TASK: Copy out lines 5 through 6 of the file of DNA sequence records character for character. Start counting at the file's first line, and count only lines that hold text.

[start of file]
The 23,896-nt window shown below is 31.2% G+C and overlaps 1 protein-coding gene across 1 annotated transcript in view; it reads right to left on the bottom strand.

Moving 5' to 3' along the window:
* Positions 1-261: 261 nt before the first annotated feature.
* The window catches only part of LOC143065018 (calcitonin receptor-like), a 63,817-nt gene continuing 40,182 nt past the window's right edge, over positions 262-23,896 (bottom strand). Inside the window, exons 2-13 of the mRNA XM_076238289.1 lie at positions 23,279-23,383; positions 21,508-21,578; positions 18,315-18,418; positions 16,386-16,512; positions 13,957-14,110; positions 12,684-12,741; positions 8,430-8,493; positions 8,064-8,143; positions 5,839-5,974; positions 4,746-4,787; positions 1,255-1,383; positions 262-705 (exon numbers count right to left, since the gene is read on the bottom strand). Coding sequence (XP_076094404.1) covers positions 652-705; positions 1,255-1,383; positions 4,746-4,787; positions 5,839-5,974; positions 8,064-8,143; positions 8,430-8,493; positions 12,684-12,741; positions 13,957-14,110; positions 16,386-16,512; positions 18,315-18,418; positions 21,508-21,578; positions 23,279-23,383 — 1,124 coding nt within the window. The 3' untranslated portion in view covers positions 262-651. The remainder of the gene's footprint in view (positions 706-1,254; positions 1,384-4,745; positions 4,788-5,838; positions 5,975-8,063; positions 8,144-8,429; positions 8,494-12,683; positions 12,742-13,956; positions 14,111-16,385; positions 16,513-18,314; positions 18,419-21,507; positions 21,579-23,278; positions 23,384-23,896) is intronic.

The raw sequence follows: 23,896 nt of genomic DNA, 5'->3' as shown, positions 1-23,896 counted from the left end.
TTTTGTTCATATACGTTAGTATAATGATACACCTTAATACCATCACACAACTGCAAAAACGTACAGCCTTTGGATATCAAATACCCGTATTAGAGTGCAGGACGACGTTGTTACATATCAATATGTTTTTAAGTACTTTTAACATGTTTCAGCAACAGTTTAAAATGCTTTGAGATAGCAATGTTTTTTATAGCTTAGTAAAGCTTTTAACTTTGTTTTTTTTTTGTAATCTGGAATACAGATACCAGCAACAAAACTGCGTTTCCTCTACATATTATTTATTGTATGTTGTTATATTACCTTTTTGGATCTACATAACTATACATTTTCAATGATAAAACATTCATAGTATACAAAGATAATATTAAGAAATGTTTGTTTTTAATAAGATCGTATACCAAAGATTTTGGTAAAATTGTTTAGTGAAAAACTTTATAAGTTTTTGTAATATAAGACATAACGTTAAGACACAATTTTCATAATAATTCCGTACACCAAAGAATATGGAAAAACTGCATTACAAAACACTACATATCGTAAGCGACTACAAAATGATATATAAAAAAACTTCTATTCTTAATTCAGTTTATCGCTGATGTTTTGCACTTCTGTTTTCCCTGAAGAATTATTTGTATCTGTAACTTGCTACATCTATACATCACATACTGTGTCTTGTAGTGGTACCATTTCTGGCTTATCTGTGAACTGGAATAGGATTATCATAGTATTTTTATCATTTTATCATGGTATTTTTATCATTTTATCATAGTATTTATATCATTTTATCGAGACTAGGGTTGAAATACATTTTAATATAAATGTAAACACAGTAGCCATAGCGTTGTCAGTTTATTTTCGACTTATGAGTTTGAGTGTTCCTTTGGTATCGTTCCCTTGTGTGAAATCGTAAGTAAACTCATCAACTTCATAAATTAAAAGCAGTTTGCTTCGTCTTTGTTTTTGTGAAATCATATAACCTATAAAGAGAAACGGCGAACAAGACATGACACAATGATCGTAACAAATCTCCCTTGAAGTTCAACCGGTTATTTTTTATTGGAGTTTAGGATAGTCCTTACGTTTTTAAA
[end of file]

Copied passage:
The raw sequence follows: 23,896 nt of genomic DNA, 5'->3' as shown, positions 1-23,896 counted from the left end.
TTTTGTTCATATACGTTAGTATAATGATACACCTTAATACCATCACACAACTGCAAAAACGTACAGCCTTTGGATATCAAATACCCGTATTAGAGTGCAGGACGACGTTGTTACATATCAATATGTTTTTAAGTACTTTTAACATGTTTCAGCAACAGTTTAAAATGCTTTGAGATAGCAATGTTTTTTATAGCTTAGTAAAGCTTTTAACTTTGTTTTTTTTTTGTAATCTGGAATACAGATACCAGCAACAAAACTGCGTTTCCTCTACATATTATTTATTGTATGTTGTTATATTACCTTTTTGGATCTACATAACTATACATTTTCAATGATAAAACATTCATAGTATACAAAGATAATATTAAGAAATGTTTGTTTTTAATAAGATCGTATACCAAAGATTTTGGTAAAATTGTTTAGTGAAAAACTTTATAAGTTTTTGTAATATAAGACATAACGTTAAGACACAATTTTCATAATAATTCCGTACACCAAAGAATATGGAAAAACTGCATTACAAAACACTACATATCGTAAGCGACTACAAAATGATATATAAAAAAACTTCTATTCTTAATTCAGTTTATCGCTGATGTTTTGCACTTCTGTTTTCCCTGAAGAATTATTTGTATCTGTAACTTGCTACATCTATACATCACATACTGTGTCTTGTAGTGGTACCATTTCTGGCTTATCTGTGAACTGGAATAGGATTATCATAGTATTTTTATCATTTTATCATGGTATTTTTATCATTTTATCATAGTATTTATATCATTTTATCGAGACTAGGGTTGAAATACATTTTAATATAAATGTAAACACAGTAGCCATAGCGTTGTCAGTTTATTTTCGACTTATGAGTTTGAGTGTTCCTTTGGTATCGTTCCCTTGTGTGAAATCGTAAGTAAACTCATCAACTTCATAAATTAAAAGCAGTTTGCTTCGTCTTTGTTTTTGTGAAATCATATAACCTATAAAGAGAAACGGCGAACAAGACATGACACAATGATCGTAACAAATCTCCCTTGAAGTTCAACCGGTTATTTTTTATTGGAGTTTAGGATAGTCCTTACGTTTTTAAA